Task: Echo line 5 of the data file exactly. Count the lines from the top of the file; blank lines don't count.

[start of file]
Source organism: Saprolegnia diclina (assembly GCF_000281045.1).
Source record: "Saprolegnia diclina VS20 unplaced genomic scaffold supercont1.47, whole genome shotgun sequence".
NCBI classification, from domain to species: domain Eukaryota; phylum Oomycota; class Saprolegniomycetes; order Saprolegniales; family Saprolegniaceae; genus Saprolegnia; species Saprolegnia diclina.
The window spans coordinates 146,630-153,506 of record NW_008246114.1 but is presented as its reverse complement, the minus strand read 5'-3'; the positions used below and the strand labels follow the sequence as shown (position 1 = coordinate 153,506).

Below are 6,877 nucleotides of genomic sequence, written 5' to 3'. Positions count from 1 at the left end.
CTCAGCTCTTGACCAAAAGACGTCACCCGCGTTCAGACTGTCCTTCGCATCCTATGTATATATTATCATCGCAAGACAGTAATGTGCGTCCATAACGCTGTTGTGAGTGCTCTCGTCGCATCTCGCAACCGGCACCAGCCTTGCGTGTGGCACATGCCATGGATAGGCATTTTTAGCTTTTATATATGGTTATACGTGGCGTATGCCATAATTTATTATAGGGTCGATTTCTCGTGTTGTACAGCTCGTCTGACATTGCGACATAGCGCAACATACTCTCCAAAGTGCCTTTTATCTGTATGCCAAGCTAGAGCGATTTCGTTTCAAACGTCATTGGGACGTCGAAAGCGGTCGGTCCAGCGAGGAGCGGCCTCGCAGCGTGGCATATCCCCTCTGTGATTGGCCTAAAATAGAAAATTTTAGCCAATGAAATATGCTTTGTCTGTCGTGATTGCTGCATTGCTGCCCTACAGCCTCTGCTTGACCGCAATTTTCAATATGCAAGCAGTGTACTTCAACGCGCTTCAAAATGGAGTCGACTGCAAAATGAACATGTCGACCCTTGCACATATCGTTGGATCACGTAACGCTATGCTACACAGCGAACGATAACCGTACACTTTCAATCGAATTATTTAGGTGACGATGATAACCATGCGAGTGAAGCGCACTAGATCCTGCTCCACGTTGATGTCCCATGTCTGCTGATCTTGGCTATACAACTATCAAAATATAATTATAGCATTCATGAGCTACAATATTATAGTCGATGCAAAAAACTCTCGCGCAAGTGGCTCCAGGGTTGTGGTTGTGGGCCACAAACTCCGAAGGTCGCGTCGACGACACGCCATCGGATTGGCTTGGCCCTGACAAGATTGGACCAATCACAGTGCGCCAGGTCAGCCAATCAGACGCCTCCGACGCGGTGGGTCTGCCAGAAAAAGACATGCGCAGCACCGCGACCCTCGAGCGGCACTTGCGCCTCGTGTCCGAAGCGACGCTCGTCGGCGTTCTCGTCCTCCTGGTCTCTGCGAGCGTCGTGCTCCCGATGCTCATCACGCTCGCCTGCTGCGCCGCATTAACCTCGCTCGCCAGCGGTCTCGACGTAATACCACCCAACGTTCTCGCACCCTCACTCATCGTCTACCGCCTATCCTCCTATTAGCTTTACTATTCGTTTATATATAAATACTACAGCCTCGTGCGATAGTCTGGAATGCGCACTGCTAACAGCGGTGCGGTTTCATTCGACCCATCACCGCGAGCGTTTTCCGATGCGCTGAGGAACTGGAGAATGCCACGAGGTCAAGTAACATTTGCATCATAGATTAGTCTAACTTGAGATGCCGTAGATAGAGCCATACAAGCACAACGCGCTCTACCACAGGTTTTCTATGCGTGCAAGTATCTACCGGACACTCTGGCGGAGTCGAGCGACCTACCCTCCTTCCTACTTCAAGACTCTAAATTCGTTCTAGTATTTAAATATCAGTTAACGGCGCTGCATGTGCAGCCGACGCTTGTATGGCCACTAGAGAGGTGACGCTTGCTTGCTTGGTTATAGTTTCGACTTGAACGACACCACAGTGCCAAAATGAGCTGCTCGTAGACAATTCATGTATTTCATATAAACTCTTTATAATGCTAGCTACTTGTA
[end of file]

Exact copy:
Below are 6,877 nucleotides of genomic sequence, written 5' to 3'. Positions count from 1 at the left end.